Saturday, September 13, 2014

Just for the Joy of It

Here's a link to an audio recording of the Sermon as preached at 10.00 a.m. on Sunday the 14th using these thoughts.

13 September 2014

Dear Friends,

As I write this blog entry, I am sitting at a restaurant at Pearson Airport in Toronto.  I am on my way home after one of the best meeting of the Board of the Anglican Theological Review I have ever experienced as a member of the Board.  Perhaps I enjoyed this meeting so much because it was my first meeting as Editor in Chief.  But it was also a special meeting that was energized by the commitment, imagination and participation of a number of new members of the Board.

Alas, due to the length and intensity of the meeting, I have not had an opportunity to prepare a text for my sermon for tomorrow's celebration of the Feast of the Holy Cross.  But I can share with you the particular thought that has preoccupied my thinking about preaching tomorrow.

In 1 Corinthians 1.18 Paul uses a particular Greek word to describe the wisdom (sophia) of God --- moria.  In the New Revised Standard Version, the wisdom of God is described as being 'foolish' in the minds of the Gentiles.  But I have been intrigued by the translation of moria in the Revised English Bible:  the wisdom of God is a 'folly'.  Since you and I hear Paul's message in English, let's ponder the word 'folly' for a moment.

What is a 'folly'?  A folly can be an undertaking which has little or no chance of success and every chance of spectacular failure.  But another meaning in English is something undertaken for the sheer joy of it.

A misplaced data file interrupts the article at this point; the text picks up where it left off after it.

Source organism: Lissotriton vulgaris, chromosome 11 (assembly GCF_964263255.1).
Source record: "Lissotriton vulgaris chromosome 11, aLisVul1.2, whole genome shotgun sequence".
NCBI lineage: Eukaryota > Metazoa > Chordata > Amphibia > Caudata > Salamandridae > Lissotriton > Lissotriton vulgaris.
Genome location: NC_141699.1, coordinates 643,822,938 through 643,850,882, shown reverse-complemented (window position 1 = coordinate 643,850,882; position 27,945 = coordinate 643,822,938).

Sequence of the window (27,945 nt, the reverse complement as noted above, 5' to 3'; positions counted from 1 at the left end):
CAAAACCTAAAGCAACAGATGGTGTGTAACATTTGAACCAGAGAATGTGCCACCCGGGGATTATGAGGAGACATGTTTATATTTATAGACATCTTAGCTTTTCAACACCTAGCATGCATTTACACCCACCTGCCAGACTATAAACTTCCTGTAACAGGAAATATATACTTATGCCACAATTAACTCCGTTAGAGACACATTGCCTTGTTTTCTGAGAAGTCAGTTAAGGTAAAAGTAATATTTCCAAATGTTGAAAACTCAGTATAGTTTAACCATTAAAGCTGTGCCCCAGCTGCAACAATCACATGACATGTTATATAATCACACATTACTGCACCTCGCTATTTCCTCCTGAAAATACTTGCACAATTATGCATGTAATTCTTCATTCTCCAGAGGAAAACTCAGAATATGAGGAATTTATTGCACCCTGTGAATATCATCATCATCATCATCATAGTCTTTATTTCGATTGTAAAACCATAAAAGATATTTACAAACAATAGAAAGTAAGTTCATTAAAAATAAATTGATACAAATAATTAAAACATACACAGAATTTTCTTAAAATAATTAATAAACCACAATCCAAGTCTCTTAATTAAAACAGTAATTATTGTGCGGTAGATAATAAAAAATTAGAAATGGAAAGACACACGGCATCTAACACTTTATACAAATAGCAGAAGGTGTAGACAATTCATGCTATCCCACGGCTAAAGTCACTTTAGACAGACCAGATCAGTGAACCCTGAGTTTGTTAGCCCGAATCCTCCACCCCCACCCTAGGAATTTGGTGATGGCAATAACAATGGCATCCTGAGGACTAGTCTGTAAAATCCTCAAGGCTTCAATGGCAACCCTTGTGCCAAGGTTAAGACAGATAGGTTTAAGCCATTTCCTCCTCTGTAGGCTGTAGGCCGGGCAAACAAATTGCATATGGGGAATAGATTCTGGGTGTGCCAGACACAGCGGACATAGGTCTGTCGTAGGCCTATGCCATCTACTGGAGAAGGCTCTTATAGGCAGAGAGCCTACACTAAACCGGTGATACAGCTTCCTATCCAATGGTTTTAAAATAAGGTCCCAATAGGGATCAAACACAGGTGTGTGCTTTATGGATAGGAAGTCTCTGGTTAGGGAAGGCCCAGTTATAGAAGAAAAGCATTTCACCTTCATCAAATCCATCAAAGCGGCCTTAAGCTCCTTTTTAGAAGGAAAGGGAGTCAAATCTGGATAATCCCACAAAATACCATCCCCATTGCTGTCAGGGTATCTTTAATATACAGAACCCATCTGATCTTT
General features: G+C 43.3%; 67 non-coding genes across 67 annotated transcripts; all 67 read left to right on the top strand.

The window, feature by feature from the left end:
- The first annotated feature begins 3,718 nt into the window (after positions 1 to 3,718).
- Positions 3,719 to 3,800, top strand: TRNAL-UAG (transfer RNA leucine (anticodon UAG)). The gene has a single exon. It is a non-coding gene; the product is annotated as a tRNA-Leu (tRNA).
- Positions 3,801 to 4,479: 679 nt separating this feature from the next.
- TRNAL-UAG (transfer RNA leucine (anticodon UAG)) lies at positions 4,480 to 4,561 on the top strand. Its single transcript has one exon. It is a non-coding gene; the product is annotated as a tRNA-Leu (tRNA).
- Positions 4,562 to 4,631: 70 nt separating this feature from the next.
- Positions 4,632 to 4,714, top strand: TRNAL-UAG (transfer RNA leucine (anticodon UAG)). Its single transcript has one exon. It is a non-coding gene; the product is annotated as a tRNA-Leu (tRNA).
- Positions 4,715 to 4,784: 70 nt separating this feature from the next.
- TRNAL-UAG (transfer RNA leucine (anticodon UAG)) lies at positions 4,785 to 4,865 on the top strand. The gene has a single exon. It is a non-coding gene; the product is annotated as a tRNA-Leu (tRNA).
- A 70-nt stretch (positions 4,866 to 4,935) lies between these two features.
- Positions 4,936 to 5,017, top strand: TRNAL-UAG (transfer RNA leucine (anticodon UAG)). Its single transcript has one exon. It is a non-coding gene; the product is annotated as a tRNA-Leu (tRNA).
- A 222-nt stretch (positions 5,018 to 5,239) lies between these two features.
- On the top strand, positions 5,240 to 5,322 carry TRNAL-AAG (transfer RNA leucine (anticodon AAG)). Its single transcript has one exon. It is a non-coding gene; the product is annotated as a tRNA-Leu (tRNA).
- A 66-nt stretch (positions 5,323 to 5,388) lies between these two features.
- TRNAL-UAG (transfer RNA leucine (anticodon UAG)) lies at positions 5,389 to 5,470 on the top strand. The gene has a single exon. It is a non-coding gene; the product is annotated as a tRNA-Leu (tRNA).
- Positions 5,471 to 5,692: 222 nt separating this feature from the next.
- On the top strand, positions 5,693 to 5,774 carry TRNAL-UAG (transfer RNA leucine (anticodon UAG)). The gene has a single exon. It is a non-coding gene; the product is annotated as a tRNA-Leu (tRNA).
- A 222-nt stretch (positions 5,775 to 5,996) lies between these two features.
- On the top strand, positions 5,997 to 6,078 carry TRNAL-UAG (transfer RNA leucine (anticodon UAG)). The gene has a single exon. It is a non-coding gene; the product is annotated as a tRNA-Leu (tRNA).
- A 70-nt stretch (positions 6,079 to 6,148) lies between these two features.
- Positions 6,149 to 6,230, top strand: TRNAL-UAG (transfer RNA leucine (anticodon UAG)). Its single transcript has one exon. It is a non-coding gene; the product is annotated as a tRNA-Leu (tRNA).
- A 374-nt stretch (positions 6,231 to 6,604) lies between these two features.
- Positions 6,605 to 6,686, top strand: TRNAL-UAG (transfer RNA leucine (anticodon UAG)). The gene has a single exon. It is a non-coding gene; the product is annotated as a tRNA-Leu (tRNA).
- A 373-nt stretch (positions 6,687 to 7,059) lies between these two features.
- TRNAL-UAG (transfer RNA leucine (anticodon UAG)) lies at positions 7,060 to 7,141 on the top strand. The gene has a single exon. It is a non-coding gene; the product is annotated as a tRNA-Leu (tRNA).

Is it better to speak of the cross as 'folly' or 'foolishness'?  I am more drawn to 'folly' than I am to 'foolishness' when it comes to speaking of the cross.  What God has accomplished in the life and death of Jesus of Nazareth is a folly in both sense I described above.

In the incarnation God has undertaken a mission that has little or no chance of success and evefry chance of failure.  Why is it a folly?  Because it is impossible to under-estimate the human capacity to resist the radical ('from the very roots') vision that God has for the world.  We are threatened by the overturning of what we consider to be fair, to be normal, to be reasonable and, when we are threatened, we react in fear and seek to preserve what we have, sometimes at all costs.

So why does God do this?  For folly's sake.  For the joy of glimpsing, if only for a moment, what we can be and what we can do when we are in our right mind.

When we attempt to live our lives in imitation of God's folly, God's logic is incomprehensible to the majority of our social and cultural contemporaries.  Why would a small parish such as ours give away 34% of its income, whether in actual dollars or in the time of its paid staff?  For the sheer joy of it.  Why would we concern ourselves with those who are hungry or homeless or hurt?  For the sheer joy of it.

Notice that I using the word 'joy' not 'happiness'.  Happiness is a transient emotion, coming and going with winds of prosperity and the winds of adversity.  But joy, the deep-seated awareness that one is being truly oneself and doing something that participates in God's restoring the world and its creatures to right relationship, joy may feel these winds, but is not swayed by them.

So, my friends, these are my thoughts for tomorrow.  I hope that I can translate them into a message that builds up the congregation I have been given to tend.  I wish you all well as you undertake the same work for your communities.  May my moria stimulate your sophia.

In Christ,


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